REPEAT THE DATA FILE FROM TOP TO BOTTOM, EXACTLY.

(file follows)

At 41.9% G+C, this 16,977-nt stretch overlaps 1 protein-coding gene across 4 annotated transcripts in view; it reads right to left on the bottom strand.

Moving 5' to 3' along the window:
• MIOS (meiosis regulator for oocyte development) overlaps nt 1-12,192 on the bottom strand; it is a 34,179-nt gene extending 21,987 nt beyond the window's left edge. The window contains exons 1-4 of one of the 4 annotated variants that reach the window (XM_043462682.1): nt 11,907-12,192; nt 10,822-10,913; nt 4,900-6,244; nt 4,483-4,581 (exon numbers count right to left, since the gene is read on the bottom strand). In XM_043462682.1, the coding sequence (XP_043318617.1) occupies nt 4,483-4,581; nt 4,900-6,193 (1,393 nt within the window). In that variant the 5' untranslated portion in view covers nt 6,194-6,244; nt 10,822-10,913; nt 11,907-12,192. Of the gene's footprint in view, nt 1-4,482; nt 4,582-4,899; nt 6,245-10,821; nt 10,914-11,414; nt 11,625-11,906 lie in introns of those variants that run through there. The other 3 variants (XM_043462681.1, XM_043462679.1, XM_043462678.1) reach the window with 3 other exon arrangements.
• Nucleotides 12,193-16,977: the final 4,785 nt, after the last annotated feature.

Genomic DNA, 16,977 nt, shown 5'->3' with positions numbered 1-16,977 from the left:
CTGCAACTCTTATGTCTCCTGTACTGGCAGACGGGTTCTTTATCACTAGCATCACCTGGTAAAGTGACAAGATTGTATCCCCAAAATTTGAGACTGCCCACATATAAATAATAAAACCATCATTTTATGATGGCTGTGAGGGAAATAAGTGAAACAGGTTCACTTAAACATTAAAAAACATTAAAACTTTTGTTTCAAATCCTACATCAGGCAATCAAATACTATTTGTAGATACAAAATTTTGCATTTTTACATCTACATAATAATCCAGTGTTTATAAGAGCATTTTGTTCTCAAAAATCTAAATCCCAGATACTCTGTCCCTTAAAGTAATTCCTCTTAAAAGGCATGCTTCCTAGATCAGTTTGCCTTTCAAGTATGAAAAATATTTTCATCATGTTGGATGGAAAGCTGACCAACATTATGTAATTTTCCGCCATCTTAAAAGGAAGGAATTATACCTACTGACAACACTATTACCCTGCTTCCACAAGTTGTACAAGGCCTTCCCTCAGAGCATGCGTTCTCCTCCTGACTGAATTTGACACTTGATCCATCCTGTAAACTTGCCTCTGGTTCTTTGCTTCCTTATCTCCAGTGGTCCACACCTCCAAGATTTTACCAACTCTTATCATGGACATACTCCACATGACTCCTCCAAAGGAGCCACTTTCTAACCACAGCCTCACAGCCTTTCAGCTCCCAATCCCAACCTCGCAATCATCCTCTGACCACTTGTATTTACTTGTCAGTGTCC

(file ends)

At 41.9% G+C, this 16,977-nt stretch overlaps 1 protein-coding gene across 4 annotated transcripts in view; it reads right to left on the bottom strand.

Moving 5' to 3' along the window:
• MIOS (meiosis regulator for oocyte development) overlaps nt 1-12,192 on the bottom strand; it is a 34,179-nt gene extending 21,987 nt beyond the window's left edge. The window contains exons 1-4 of one of the 4 annotated variants that reach the window (XM_043462682.1): nt 11,907-12,192; nt 10,822-10,913; nt 4,900-6,244; nt 4,483-4,581 (exon numbers count right to left, since the gene is read on the bottom strand). In XM_043462682.1, the coding sequence (XP_043318617.1) occupies nt 4,483-4,581; nt 4,900-6,193 (1,393 nt within the window). In that variant the 5' untranslated portion in view covers nt 6,194-6,244; nt 10,822-10,913; nt 11,907-12,192. Of the gene's footprint in view, nt 1-4,482; nt 4,582-4,899; nt 6,245-10,821; nt 10,914-11,414; nt 11,625-11,906 lie in introns of those variants that run through there. The other 3 variants (XM_043462681.1, XM_043462679.1, XM_043462678.1) reach the window with 3 other exon arrangements.
• Nucleotides 12,193-16,977: the final 4,785 nt, after the last annotated feature.

Genomic DNA, 16,977 nt, shown 5'->3' with positions numbered 1-16,977 from the left:
CTGCAACTCTTATGTCTCCTGTACTGGCAGACGGGTTCTTTATCACTAGCATCACCTGGTAAAGTGACAAGATTGTATCCCCAAAATTTGAGACTGCCCACATATAAATAATAAAACCATCATTTTATGATGGCTGTGAGGGAAATAAGTGAAACAGGTTCACTTAAACATTAAAAAACATTAAAACTTTTGTTTCAAATCCTACATCAGGCAATCAAATACTATTTGTAGATACAAAATTTTGCATTTTTACATCTACATAATAATCCAGTGTTTATAAGAGCATTTTGTTCTCAAAAATCTAAATCCCAGATACTCTGTCCCTTAAAGTAATTCCTCTTAAAAGGCATGCTTCCTAGATCAGTTTGCCTTTCAAGTATGAAAAATATTTTCATCATGTTGGATGGAAAGCTGACCAACATTATGTAATTTTCCGCCATCTTAAAAGGAAGGAATTATACCTACTGACAACACTATTACCCTGCTTCCACAAGTTGTACAAGGCCTTCCCTCAGAGCATGCGTTCTCCTCCTGACTGAATTTGACACTTGATCCATCCTGTAAACTTGCCTCTGGTTCTTTGCTTCCTTATCTCCAGTGGTCCACACCTCCAAGATTTTACCAACTCTTATCATGGACATACTCCACATGACTCCTCCAAAGGAGCCACTTTCTAACCACAGCCTCACAGCCTTTCAGCTCCCAATCCCAACCTCGCAATCATCCTCTGACCACTTGTATTTACTTGTCAGTGTCC